Sivananda was nicknamed “Swami Propagandananda” by his detractors for his dissemination of yoga far and wide. Van Lysebeth notes that “they disapproved of both his modern methods of diffusion, and his propagation of yoga on such a grand scale to the general public. . . . He encouraged a yoga practice which was possible for everyone: some asanas, a little pranayama, a little meditation and bhakti; well, a little of everything.” The critics predicted that in the materialistic West, yoga would “degenerate into a minor branch of hygienic gymnastics, nothing more. This was considered as a complete betrayal of yoga and the great rishis.”
In actuality, although he always promoted yoga as health prevention and cure, Sivananda primarily advanced yoga as relief from the stress brought about by the conditions of modernity. “Life has become very complex in these days,” he wrote in1939. “The struggle for existence is very acute and keen. . . . A great deal of continuous mental and physical strain is imposed on modern humanity by its deadening daily work and unhealthy mode of life.” To provide a more immersive physical and mental relaxation experience than could be found in sessions at local Sivananda centers, he developed what social historian Sarah Strauss calls a yoga “oasis regime”: a “‘yoga vacation’ . . . that essentially reproduces the European spa experience—another classic ‘oasis regime’—with, quite literally, a new twist.” In Rishikesh (and later at DLS ashrams around the world), his followers partook in yoga retreats that enabled them to “engage in an ascetic lifestyle for a short while, in order to improve not only their own hectic lives but also the world around them, when they go back home.” In taking a break from their worldly social life, they became (at least temporarily) jivanmukhtas.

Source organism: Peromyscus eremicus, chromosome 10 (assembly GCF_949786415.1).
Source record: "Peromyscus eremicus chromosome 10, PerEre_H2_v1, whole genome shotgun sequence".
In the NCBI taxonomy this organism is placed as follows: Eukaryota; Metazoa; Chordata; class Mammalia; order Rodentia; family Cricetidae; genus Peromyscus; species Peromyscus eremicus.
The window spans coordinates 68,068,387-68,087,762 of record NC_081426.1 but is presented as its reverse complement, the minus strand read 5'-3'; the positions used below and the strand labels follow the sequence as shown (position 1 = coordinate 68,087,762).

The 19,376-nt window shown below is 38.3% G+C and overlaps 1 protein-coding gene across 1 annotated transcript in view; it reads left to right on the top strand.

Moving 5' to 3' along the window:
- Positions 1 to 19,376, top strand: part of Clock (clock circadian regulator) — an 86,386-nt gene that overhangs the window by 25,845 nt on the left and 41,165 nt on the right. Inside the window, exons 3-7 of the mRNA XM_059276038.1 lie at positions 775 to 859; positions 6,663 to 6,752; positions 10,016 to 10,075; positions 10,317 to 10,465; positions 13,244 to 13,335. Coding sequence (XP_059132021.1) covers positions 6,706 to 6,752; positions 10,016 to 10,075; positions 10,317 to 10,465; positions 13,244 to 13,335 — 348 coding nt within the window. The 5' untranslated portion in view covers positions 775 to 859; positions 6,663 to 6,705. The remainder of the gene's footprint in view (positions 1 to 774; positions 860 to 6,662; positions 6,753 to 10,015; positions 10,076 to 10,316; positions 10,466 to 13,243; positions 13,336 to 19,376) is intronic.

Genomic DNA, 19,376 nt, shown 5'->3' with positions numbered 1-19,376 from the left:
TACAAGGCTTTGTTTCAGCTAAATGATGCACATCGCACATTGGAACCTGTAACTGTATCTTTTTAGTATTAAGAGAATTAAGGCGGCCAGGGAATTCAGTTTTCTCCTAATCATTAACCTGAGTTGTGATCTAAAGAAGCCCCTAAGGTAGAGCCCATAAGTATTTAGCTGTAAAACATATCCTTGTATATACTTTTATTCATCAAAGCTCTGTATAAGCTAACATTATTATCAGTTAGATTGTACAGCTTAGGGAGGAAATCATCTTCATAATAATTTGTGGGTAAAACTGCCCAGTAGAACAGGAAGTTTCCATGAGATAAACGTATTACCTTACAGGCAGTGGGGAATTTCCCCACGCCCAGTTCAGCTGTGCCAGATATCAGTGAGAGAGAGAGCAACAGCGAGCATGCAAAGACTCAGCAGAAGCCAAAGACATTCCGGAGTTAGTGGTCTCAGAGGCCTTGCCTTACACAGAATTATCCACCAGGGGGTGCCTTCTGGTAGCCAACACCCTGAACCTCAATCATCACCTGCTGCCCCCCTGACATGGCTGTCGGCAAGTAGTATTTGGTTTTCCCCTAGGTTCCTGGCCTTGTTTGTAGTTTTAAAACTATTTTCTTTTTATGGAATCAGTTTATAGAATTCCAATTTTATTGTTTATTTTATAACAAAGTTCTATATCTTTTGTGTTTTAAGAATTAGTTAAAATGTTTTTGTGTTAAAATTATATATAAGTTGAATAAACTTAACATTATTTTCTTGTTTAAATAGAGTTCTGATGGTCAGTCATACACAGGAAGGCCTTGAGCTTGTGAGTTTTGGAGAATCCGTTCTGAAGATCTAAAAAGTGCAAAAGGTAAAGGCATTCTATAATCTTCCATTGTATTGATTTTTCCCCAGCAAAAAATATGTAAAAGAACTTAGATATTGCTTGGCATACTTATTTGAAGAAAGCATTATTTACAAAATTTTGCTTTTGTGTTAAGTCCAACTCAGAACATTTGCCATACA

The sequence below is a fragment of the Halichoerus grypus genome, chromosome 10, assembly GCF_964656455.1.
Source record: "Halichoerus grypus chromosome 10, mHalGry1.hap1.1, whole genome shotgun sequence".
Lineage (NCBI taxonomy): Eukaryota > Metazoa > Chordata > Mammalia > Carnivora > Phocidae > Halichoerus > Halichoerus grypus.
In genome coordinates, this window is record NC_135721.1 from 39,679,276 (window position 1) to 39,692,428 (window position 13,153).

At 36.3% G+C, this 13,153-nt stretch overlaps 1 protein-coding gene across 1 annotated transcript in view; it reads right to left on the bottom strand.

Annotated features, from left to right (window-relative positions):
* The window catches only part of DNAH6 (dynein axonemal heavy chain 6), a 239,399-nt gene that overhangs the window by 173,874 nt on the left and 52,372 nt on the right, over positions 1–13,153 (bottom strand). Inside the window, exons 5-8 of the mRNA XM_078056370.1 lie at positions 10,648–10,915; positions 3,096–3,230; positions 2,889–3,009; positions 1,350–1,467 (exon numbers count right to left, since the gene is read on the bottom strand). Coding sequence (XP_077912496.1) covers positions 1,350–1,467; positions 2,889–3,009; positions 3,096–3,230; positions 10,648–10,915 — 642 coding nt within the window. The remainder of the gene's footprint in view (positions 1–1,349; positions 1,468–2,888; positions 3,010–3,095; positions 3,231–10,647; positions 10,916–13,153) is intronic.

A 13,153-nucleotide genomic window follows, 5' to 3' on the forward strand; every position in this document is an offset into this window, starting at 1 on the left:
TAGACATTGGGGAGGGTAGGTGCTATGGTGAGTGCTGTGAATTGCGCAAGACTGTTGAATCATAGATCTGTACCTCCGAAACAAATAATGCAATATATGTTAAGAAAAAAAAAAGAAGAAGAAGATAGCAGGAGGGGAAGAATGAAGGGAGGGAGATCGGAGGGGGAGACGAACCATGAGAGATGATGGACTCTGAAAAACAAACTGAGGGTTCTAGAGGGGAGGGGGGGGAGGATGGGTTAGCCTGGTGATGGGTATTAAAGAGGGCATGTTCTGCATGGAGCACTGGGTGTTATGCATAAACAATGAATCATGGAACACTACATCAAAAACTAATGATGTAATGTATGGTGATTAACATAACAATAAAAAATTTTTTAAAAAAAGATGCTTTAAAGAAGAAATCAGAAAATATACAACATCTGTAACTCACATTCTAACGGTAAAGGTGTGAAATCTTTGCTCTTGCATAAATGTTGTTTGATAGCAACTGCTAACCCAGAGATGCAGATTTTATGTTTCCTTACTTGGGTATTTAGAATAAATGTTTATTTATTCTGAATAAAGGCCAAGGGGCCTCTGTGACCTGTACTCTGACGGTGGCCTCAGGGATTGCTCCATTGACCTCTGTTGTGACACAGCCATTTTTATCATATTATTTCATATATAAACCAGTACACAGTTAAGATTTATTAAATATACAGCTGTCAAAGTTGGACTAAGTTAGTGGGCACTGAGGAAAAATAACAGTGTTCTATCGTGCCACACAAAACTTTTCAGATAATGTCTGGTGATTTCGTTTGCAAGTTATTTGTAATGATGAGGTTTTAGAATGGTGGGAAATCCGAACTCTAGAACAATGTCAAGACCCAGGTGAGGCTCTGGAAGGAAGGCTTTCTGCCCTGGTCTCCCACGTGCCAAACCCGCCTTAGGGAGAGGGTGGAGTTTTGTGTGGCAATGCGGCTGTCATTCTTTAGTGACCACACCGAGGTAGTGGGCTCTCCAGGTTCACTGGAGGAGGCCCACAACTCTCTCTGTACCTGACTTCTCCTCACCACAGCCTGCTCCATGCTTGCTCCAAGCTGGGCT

A jivanmukhta is one who is liberated while still embodied. “‘Liberated in life,’” explains historian of religion Mircea Eliade, “the jivan-mukta no longer possesses a personal consciousness—that is, a consciousness nourished on his own history—but a witnessing consciousness, which is pure lucidity and spontaneity.” Traditionally, a jivanmukhta is distinguished from one who is liberated while separated from the body—that is, when dead. Sivananda was influential in redefining jivanmukhta in the 20th century by changing the meaning to one who attains absolute freedom not only while alive but while still involved in the activities of everyday life, distinguished from one who withdraws from society to achieve enlightenment. This new formulation, observes Strauss, “reflects the fact that this ideal was well suited to the lives and goals of the emergent middle classes in India and the West. It did not require them to give up the basic structures and activities of everyday life, but only to reformulate their attitudes and concepts of self and others through the addition of yogic practices.” In fact, being this new type of jivanmukhta didn’t even require students to sacrifice their personality (which is made up of the memories of one’s own history); they needed simply to rejuvenate their spirit.